There was no place for a garden in our small backyard without digging up the lawn, and I didn't want to do that. But there was an unused, dry fishpond, rather crude, that an earlier tenant had made by digging out a spot and hand-sculpting cement into place to form an oval pond. In the way of unsupported concrete, it had cracked widely in several places, making it incapable of holding water but suggesting to me a new use as a small, well-drained garden.
I imported soil and sheep manure from the ranch where I worked, mixed them thoroughly in my concrete-lined garden, watered, waited long enough to let the fertilizer mellow, and then planted seeds.
Since I was shoveling, hauling, and working the ground anyway, Laura asked me to prepare a flower bed in the front yard, and I also worked in fertilizer there. She wanted flowers through the spring and summer and to celebrate the birth of our first child in the fall.
I planted the flower garden near the front steps as I waited for seeds in the vegetable garden in the backyard to sprout.
The northern Sacramento Valley's hot, long summers are ideal for most crops. Before long, we harvested and ate a variety of vegetables from our garden.
I began to cook soups that took advantage of our crops and provided full meals for us. I cooked enough brown rice for Laura and me and, on occasion, guests. I boiled whatever vegetables were ready to harvest from our garden, snow or sugar snap peas, green beans, beets, kohlrabi, kale, collard greens, mustard greens (with careful attention to whether they were starting to get strong-flavored and therefore must be used sparingly), green onions, chives, yellow crookneck squash, zucchini, squash blossoms, tomatoes, and whole small carrots, or later, larger carrots that I cut up.
Timing was essential for the best- tasting soup. I put the vegetables that needed to cook longest into the boiling water first, and I put the quickest-cooking in last. While the vegetables simmered, I added tamari soy sauce, garlic, and sometimes, sparingly, nutritional yeast.
I didn't allow any of the vegetables to cook very long. I wanted them just short of fully cooked, so that they were still crisp and held their integrity as individual vegetables. The exception was tomatoes, which didn't hold together and spread their juices and seeds throughout the soup. It was as perfect as if I'd carefully planned it that way.
I didn't have room in our garden to grow corn, but generous friends had more corn coming from their gardens than they could eat , and I frequently sliced the kernels from the cobs with a sharp knife and added corn near the end of the cooking time.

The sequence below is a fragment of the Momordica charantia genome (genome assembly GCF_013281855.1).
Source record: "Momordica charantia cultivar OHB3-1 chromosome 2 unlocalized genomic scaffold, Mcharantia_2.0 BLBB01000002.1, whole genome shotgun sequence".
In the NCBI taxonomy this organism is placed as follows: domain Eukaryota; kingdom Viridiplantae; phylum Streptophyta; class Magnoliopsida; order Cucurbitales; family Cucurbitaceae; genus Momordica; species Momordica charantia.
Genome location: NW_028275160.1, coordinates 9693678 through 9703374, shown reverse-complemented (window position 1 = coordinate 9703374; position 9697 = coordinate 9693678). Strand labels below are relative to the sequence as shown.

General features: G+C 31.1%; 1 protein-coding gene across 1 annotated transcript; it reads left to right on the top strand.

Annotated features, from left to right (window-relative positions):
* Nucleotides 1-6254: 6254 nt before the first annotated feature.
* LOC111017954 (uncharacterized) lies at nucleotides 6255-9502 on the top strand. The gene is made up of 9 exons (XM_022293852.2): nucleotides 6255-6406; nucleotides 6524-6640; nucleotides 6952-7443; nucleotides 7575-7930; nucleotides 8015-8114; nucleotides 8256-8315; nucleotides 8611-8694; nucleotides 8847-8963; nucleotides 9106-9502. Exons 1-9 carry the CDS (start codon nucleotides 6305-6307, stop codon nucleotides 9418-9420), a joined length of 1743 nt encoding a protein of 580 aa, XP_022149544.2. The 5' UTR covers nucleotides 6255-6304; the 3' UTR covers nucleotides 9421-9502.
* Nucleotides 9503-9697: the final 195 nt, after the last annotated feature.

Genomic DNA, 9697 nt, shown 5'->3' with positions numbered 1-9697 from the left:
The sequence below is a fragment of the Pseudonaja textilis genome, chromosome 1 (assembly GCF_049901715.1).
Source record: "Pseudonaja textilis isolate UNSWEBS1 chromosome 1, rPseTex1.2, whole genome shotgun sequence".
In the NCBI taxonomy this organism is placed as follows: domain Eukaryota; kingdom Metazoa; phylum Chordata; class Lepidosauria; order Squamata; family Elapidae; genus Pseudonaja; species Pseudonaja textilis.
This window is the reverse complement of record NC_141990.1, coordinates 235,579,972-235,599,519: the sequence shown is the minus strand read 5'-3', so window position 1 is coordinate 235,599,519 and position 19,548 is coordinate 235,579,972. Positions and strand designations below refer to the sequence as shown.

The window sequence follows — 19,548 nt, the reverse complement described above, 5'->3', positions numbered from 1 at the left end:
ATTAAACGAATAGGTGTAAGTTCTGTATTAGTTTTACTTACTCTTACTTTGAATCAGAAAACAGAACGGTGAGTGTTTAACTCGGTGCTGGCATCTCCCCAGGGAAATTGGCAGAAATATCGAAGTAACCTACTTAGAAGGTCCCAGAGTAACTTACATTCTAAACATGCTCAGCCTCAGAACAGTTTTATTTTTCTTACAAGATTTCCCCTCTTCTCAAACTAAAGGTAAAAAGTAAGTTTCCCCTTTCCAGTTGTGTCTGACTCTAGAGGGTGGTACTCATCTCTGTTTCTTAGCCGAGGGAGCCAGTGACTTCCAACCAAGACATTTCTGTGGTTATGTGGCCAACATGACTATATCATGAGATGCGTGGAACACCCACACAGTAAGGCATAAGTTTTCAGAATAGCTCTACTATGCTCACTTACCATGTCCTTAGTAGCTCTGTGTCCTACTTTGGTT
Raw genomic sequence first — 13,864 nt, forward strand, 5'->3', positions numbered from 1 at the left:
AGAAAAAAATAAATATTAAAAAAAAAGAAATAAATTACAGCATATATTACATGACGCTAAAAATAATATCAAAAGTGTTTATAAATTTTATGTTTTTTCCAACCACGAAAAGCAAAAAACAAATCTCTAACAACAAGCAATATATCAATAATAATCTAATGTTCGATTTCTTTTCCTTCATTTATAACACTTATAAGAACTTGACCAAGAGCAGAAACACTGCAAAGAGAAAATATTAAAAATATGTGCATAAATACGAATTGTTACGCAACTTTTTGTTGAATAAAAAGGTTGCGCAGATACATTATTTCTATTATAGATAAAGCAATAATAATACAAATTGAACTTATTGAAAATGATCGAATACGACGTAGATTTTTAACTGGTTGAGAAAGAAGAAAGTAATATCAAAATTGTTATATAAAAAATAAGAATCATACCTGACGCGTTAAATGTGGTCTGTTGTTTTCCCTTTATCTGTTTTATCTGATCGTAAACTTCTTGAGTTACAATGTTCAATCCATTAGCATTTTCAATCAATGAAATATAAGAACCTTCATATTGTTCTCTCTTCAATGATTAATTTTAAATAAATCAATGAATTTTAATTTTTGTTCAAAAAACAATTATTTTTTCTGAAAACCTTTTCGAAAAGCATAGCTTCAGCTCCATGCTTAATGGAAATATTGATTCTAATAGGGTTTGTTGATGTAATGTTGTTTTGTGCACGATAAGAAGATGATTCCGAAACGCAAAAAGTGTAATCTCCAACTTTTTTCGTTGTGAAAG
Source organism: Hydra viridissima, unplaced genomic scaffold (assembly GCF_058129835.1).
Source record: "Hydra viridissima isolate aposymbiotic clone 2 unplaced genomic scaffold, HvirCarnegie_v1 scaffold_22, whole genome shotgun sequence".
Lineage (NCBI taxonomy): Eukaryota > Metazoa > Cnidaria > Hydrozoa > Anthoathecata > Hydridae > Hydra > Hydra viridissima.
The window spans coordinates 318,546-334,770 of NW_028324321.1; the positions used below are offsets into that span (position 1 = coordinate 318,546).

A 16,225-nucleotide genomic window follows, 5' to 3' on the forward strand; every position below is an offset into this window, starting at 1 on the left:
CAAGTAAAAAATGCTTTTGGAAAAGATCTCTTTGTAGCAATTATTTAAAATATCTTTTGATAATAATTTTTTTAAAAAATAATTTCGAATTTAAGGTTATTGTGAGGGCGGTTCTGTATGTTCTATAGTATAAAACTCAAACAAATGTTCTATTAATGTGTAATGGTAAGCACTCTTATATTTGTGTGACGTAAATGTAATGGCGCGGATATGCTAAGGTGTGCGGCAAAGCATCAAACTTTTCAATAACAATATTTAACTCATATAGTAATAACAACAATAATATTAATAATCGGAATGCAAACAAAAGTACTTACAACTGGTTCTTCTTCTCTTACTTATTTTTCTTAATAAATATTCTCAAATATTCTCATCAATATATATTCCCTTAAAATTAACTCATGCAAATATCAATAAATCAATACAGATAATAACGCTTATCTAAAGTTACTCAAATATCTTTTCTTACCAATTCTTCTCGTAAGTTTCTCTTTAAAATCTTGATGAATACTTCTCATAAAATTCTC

I sprinkled grated cheese into the soup or put a generous layer onto each bowl. White cheddar cheese was my favorite, but any cheese we had available would do, and changing cheese brought variety to the soup, which varied further according to what vegetables I had harvested minutes before I added them to the pot. It was never the same twice.
I hammered together a table of plywood and 2-by-2's, and on many late afternoons or early evenings we ate in the backyard, enjoying bowls of hot soup while feasting our eyes and our noses on the brightly colored flowers in the center of the table, freshly picked from Laura's flower garden.
We gave thanks before, during, and after our meals for our vegetables and flowers, and for the memorable meals from our small, concrete-lined fishpond garden.
Often that summer, we continued to sit in the backyard after dinner as it got dark. Sounds of the small town around us drifted past trees and shrubs to where we sat. I told Laura that if we were very still and listened carefully, we could hear the vegetables in our fishpond garden growing for our next day's harvest. So we sat quietly and listened. One night, our first child, within weeks of being born, moved and adjusted her position. Laura said, "She's listening, too."
We were all quiet together. We were sure we heard the small sounds of life - growing, living - all around us, with us.
2 cups water
Two garlic cloves, chopped (use more or less, to taste)
Two cups fresh vegetables - whatever is available - cut into bite-sized pieces
1 level tablespoon nutritional yeast, optional (See note below. It adds flavor, but is easy to overdo. )
1/4 cup tamari soy sauce (Use more or less, to taste. See note below.)
2 ounces grated cheese (white cheddar or mozzarella preferred)
Bring water to a gentle boil in a 3-quart saucepan. Add garlic.
Add vegetables that require the longest cooking time first. For example, green beans, broccoli, cauliflower, and summer squash require up to 10 minutes. Add other vegetables in time to cook them through without overcooking. Kale should cook 3 or 4 minutes. Green onions can be cooked 2 or 3 minutes, but if they have a strong onion taste, cooking them longer will reduce the strength of the onion flavor. Spinach leaves require only a minute, and snow peas need to be cooked just long enough so that they're hot. If using fresh tomatoes, peel them before adding to the soup. (Peel a tomato by dipping it in boiling water for 15 seconds. Let cool slightly; the skin will easily peel off.)
After stirring in vegetables, cover the pan. Maintain a gentle simmer. It is not necessary for vegetables be completely submerged in the liquid if the pan is tightly covered.
After vegetables have cooked, stir in the nutritional yeast, if using. (Note: Do not use regular yeast, the kind packaged for making bread. Nutritional yeast is a different product; it's sold at natural foods stores. A substitute - also at natural foods stores - is brewer's yeast.)
Stir in tamari soy sauce (which is also available unsalted; some cooks may prefer that for a less salty taste). Simmer 1 additional minute.
Pour into a bowl and sprinkle grated cheese on top.
Makes 1 large serving.